MANILA, Philippines–While the Western world focused its attention last week on the end of World War II and the liberation of Jewish prisoners in Europe, it is now time for Asia, specifically the Philippines, to remember its own suffering.
Seventy years ago, fierce fighting to liberate Manila killed 100,000 people, ending years of Japanese occupation and leaving the city, once nicknamed the “Pearl of the Orient,” the second most destroyed allied city in the world.
This month, efforts are being made not only to remember but to teach the importance of remembering.
On Feb. 3, former prisoners of the Japanese internment camp at University of Santo Tomas (UST) came together from the United States and the United Kingdom for the celebration of the 70th anniversary of the Liberation of Manila.
They came to remember that unforgettable day in 1945 when they were given their freedom by American troops racing to save their lives.
This was Sascha Weinzhimer Jansen’s sixth and last visit from California to the site of the prison camp she shared with 4,000 others for three years.
Jansen, now 82, was 12 and had polio when her family, along with citizens of other allied nations, was forced into the camps. But she remembers liberation as if it were yesterday.
‘Christmas coming soon’
“It was an amazing thing—they came crashing through the front gate. We didn’t know who it was, whether they were Russian or from the USA—they changed the American insignias on the tanks. But then someone yelled out the window, ‘I smell American gasoline!’”
She recalls that earlier that day, while standing in line with a tin can to get her daily “lugaw” (rice porridge), the pilot of a fighter plane flying very low had dropped his goggles with a note attached to it that said, “Christmas is coming soon.”
“The whole place erupted like a beehive.”
A newly launched book, “Surviving a Japanese Internment Camp: Life and Liberation at Santo Tomas, Manila, in World War II,” by Rupert Wilkinson, was presented at the UST commemorations.
Wilkinson, his mother and sister were all internees. His father, Col. Gerald Wilkinson, was head of British East Asian Intelligence and Prime Minister Winston Churchill’s liaison officer to Gen. Douglas MacArthur.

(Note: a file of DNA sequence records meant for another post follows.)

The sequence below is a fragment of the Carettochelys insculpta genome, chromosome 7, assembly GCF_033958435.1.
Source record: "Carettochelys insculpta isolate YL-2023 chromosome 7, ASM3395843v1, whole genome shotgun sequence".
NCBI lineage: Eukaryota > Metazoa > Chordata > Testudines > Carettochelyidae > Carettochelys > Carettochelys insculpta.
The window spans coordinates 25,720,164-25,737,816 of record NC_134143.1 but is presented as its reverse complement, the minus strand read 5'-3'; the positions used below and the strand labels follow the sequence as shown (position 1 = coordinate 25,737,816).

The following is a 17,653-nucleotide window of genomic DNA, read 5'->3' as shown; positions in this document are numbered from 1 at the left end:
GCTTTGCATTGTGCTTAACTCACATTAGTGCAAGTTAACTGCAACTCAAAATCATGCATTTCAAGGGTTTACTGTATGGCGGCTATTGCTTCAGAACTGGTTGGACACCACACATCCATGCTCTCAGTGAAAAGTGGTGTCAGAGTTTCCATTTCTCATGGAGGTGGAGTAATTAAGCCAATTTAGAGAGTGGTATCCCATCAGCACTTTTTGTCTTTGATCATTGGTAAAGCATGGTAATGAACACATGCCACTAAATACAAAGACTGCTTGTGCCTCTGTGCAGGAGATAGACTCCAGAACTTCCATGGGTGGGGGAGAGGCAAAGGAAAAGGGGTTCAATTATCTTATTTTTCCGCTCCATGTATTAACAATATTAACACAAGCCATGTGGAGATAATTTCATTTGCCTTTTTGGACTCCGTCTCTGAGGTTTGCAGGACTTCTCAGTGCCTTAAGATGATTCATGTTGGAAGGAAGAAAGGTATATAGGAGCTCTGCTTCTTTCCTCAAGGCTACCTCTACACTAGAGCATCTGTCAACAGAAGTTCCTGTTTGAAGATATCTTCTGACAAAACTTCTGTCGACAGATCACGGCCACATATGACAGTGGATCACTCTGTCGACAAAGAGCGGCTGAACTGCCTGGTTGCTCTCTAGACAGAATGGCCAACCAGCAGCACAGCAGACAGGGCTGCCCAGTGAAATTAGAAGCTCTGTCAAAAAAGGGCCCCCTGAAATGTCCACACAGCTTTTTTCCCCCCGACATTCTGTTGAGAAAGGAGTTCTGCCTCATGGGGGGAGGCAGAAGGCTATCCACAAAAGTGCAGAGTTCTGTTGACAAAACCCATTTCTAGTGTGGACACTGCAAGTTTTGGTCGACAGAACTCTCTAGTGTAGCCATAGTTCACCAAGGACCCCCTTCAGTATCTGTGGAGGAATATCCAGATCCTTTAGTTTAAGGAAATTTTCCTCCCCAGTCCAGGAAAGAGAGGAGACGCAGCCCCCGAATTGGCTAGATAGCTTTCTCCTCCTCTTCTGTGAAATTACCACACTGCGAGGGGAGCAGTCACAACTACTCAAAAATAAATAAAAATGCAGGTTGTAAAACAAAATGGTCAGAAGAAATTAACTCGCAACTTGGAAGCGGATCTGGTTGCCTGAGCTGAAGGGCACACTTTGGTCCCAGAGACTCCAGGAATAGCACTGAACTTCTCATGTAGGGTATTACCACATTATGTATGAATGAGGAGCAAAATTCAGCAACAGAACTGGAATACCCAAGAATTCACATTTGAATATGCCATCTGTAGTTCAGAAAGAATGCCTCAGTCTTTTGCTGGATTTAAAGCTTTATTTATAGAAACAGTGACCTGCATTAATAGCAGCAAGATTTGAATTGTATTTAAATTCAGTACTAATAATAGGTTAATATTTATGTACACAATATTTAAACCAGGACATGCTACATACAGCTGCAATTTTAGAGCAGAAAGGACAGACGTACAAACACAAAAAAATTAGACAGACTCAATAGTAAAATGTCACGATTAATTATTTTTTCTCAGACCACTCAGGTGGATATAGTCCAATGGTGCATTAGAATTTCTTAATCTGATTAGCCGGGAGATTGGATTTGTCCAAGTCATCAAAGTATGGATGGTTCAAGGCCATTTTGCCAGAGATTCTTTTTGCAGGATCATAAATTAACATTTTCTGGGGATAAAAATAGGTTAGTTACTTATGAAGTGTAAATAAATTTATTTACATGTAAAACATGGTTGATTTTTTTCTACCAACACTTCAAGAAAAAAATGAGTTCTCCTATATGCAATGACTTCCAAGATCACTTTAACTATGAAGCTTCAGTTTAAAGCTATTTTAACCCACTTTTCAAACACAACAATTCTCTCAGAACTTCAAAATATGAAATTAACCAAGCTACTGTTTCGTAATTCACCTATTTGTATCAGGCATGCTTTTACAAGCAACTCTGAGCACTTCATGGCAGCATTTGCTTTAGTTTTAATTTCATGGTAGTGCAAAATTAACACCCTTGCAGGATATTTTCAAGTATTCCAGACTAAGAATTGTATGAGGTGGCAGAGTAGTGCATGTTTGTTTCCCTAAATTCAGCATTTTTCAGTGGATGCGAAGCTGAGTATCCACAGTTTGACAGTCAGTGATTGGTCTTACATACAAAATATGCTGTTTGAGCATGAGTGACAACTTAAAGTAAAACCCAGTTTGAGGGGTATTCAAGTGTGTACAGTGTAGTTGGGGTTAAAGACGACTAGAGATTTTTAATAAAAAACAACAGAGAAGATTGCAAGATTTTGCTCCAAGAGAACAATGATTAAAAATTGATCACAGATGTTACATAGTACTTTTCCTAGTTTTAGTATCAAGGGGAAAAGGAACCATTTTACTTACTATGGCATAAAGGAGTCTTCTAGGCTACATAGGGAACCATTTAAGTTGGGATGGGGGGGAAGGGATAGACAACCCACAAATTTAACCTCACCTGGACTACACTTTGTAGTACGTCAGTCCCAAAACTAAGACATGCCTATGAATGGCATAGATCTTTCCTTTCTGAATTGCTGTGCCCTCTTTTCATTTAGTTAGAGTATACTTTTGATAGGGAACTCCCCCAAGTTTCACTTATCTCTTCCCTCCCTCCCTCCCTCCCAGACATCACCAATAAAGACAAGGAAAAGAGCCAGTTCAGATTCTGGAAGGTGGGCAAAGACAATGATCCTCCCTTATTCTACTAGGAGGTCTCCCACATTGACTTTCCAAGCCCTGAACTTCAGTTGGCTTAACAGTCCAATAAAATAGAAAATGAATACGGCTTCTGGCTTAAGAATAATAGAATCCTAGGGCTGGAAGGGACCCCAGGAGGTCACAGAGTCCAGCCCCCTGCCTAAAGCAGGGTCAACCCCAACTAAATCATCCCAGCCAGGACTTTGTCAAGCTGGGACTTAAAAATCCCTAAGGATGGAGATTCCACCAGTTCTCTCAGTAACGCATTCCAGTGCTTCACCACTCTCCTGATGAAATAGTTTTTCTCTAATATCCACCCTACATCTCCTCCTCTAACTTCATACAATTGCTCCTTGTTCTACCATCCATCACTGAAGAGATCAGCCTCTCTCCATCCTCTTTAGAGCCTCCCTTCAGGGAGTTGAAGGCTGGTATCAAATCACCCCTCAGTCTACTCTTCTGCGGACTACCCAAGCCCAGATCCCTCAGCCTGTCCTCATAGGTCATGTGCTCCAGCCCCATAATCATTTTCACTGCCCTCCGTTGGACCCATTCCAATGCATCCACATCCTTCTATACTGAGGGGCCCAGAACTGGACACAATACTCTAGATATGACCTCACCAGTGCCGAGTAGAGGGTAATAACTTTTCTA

A father’s visit
Highlighted from the book for the commemoration were the internees’ liberation, the gripping hostage situation in which Wilkinson was one of 200 hostages, and even the extraordinary “visit,” hatched by Wilkinson’s father, of an American Navy Seal who simply walked into the camp to gather intelligence weeks before its liberation.
Highlighted from the book were the more difficult and controversial issues regarding Japanese perspectives.
Although Wilkinson himself was an internee, the book provides a balanced study of many of the challenges confronting the internees and even looks at Japanese perspectives and the wider context in which they fought.
As Wilkinson writes, there was not one World War II. People had different experiences and opinions that the book captures.
‘Manila at War’
Jansen recalls the effect the lack of food had on the internees: “Malnutrition does a strange thing to you. You not only lose weight but your mental equity, and you have to keep apologizing all the time. We used to apologize to the army when they would ask us a question and you have to say, ‘Um, I know that, but just give me a minute.’”
Ayala Foundation continues the commemorations all February with a series of events called “Manila at War,” where the Roderick Hall Collection on World War II in Manila will be showcased and speakers will talk about Manila memories.
Nelly Fung, daughter of the late Ambassador Marcial P. Lichauco, who wrote “Dear Mother Putnam: Life & Death in Manila during the Japanese Occupation 1941-1945,” will share from this diary about the daily lives of millions of Filipinos as they struggled to survive.